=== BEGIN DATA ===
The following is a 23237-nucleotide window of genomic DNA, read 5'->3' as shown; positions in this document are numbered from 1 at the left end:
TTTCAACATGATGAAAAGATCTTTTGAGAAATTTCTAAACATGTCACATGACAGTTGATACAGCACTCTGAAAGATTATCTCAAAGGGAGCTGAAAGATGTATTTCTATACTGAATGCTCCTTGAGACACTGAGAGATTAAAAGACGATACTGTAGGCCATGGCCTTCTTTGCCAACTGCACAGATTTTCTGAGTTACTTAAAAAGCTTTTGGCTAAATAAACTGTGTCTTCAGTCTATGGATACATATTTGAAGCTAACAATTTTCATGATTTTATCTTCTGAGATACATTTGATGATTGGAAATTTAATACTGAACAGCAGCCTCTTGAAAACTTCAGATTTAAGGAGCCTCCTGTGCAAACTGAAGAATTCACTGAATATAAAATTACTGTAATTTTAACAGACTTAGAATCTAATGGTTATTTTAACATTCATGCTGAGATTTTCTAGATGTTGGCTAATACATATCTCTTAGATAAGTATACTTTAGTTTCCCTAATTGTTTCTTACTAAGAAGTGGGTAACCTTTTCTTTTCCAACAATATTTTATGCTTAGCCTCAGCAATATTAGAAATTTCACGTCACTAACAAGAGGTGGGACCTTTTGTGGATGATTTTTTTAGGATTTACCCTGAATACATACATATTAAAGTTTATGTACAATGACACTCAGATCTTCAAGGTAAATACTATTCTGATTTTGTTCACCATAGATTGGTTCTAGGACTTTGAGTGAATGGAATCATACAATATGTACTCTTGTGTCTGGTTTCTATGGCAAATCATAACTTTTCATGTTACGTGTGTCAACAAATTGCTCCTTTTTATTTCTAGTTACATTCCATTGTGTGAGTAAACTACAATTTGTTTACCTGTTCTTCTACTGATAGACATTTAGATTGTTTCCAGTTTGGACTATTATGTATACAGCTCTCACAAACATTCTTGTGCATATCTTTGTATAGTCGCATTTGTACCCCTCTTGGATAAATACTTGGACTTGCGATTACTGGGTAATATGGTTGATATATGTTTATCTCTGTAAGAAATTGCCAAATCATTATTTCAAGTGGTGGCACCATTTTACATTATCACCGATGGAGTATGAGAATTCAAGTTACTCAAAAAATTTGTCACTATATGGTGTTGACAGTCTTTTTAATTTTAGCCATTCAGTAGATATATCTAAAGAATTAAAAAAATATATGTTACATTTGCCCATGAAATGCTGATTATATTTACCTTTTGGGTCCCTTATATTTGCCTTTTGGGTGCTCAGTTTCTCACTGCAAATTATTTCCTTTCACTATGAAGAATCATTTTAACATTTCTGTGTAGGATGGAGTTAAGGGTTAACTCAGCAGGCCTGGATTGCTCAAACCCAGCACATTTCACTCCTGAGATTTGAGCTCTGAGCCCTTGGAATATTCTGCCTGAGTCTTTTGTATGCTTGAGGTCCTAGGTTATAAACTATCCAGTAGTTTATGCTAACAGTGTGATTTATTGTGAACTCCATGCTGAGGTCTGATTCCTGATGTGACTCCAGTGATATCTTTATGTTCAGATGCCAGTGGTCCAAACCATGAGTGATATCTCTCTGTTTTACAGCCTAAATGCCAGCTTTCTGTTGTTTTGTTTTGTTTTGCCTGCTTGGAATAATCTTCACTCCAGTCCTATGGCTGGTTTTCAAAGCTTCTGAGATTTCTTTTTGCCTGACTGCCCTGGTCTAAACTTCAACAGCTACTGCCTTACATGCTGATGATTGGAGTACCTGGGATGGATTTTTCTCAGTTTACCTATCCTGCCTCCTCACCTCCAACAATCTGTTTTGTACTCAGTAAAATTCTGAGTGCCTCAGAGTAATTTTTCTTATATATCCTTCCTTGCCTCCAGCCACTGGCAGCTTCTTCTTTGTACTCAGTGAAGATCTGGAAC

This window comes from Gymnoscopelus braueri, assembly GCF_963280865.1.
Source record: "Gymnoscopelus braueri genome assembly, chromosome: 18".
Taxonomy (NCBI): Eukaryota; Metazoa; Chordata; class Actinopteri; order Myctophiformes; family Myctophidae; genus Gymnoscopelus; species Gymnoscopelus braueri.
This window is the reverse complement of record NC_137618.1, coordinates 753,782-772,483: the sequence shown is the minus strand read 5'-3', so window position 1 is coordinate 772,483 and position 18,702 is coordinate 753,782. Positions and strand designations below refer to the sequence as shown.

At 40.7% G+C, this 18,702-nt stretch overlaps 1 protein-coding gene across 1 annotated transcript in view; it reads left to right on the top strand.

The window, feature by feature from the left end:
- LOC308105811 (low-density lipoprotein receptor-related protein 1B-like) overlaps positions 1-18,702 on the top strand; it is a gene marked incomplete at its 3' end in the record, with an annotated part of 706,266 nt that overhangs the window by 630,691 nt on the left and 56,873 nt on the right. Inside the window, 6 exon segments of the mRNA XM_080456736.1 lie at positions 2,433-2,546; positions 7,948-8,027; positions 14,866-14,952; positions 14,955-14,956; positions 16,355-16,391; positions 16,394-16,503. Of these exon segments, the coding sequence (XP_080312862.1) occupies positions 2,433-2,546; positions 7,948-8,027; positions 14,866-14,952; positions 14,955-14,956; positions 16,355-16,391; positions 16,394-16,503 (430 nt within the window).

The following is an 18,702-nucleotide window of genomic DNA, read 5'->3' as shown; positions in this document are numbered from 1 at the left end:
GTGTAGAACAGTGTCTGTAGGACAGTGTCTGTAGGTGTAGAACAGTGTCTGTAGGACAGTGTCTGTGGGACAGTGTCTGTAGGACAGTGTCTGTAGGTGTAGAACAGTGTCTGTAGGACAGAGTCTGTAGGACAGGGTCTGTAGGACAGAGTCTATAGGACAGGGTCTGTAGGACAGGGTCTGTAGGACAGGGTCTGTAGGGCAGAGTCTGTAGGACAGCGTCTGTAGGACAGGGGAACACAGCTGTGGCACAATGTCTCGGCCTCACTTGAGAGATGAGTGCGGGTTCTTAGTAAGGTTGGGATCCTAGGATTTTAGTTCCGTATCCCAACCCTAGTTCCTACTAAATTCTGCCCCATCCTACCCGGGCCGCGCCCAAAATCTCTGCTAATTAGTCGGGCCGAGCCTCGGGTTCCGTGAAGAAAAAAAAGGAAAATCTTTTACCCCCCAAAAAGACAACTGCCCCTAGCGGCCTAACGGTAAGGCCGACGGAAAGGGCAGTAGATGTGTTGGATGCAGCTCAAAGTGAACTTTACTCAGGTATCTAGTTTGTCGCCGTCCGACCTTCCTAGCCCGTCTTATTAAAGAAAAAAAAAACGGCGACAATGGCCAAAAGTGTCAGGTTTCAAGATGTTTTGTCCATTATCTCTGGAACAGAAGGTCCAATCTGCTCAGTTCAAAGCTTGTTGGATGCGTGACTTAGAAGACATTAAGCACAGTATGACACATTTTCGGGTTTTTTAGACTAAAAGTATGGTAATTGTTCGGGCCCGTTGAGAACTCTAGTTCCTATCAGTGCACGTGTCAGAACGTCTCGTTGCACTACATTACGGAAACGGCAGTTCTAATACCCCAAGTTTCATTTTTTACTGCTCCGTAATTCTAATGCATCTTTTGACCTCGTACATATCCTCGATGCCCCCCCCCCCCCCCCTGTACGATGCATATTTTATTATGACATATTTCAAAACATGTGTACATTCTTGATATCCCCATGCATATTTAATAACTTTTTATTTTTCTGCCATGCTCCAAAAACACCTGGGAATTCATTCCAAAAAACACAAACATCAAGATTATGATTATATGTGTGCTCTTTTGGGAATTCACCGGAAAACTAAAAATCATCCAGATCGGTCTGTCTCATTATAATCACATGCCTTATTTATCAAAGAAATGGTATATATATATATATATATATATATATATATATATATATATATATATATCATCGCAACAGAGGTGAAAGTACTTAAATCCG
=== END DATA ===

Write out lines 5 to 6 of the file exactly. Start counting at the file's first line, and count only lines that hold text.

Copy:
Taxonomy (NCBI): Eukaryota; Metazoa; Chordata; class Actinopteri; order Myctophiformes; family Myctophidae; genus Gymnoscopelus; species Gymnoscopelus braueri.
This window is the reverse complement of record NC_137618.1, coordinates 753,782-772,483: the sequence shown is the minus strand read 5'-3', so window position 1 is coordinate 772,483 and position 18,702 is coordinate 753,782. Positions and strand designations below refer to the sequence as shown.